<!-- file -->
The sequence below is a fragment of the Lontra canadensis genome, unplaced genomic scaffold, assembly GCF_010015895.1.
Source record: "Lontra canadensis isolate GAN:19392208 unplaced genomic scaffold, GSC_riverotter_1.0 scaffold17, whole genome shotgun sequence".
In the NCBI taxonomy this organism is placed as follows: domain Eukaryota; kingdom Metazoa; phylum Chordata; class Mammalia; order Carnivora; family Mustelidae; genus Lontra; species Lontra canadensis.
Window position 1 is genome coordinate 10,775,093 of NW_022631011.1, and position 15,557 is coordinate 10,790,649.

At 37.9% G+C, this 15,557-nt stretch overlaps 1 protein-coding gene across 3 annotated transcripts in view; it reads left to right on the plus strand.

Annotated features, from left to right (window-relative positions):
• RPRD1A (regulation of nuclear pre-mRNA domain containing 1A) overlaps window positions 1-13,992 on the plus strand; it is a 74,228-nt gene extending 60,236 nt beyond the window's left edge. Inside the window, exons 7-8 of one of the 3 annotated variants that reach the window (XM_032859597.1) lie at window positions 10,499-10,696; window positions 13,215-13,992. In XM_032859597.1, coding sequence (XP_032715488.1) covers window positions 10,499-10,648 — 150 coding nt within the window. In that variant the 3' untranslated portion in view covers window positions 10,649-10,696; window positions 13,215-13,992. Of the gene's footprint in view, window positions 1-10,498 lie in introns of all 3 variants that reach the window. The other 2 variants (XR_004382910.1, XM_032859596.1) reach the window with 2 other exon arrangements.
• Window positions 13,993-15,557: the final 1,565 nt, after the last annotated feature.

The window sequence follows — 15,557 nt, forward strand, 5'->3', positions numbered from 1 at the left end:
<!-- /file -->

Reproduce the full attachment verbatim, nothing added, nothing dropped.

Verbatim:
The sequence below is a fragment of the Lontra canadensis genome, unplaced genomic scaffold, assembly GCF_010015895.1.
Source record: "Lontra canadensis isolate GAN:19392208 unplaced genomic scaffold, GSC_riverotter_1.0 scaffold17, whole genome shotgun sequence".
In the NCBI taxonomy this organism is placed as follows: domain Eukaryota; kingdom Metazoa; phylum Chordata; class Mammalia; order Carnivora; family Mustelidae; genus Lontra; species Lontra canadensis.
Window position 1 is genome coordinate 10,775,093 of NW_022631011.1, and position 15,557 is coordinate 10,790,649.

At 37.9% G+C, this 15,557-nt stretch overlaps 1 protein-coding gene across 3 annotated transcripts in view; it reads left to right on the plus strand.

Annotated features, from left to right (window-relative positions):
• RPRD1A (regulation of nuclear pre-mRNA domain containing 1A) overlaps window positions 1-13,992 on the plus strand; it is a 74,228-nt gene extending 60,236 nt beyond the window's left edge. Inside the window, exons 7-8 of one of the 3 annotated variants that reach the window (XM_032859597.1) lie at window positions 10,499-10,696; window positions 13,215-13,992. In XM_032859597.1, coding sequence (XP_032715488.1) covers window positions 10,499-10,648 — 150 coding nt within the window. In that variant the 3' untranslated portion in view covers window positions 10,649-10,696; window positions 13,215-13,992. Of the gene's footprint in view, window positions 1-10,498 lie in introns of all 3 variants that reach the window. The other 2 variants (XR_004382910.1, XM_032859596.1) reach the window with 2 other exon arrangements.
• Window positions 13,993-15,557: the final 1,565 nt, after the last annotated feature.

The window sequence follows — 15,557 nt, forward strand, 5'->3', positions numbered from 1 at the left end: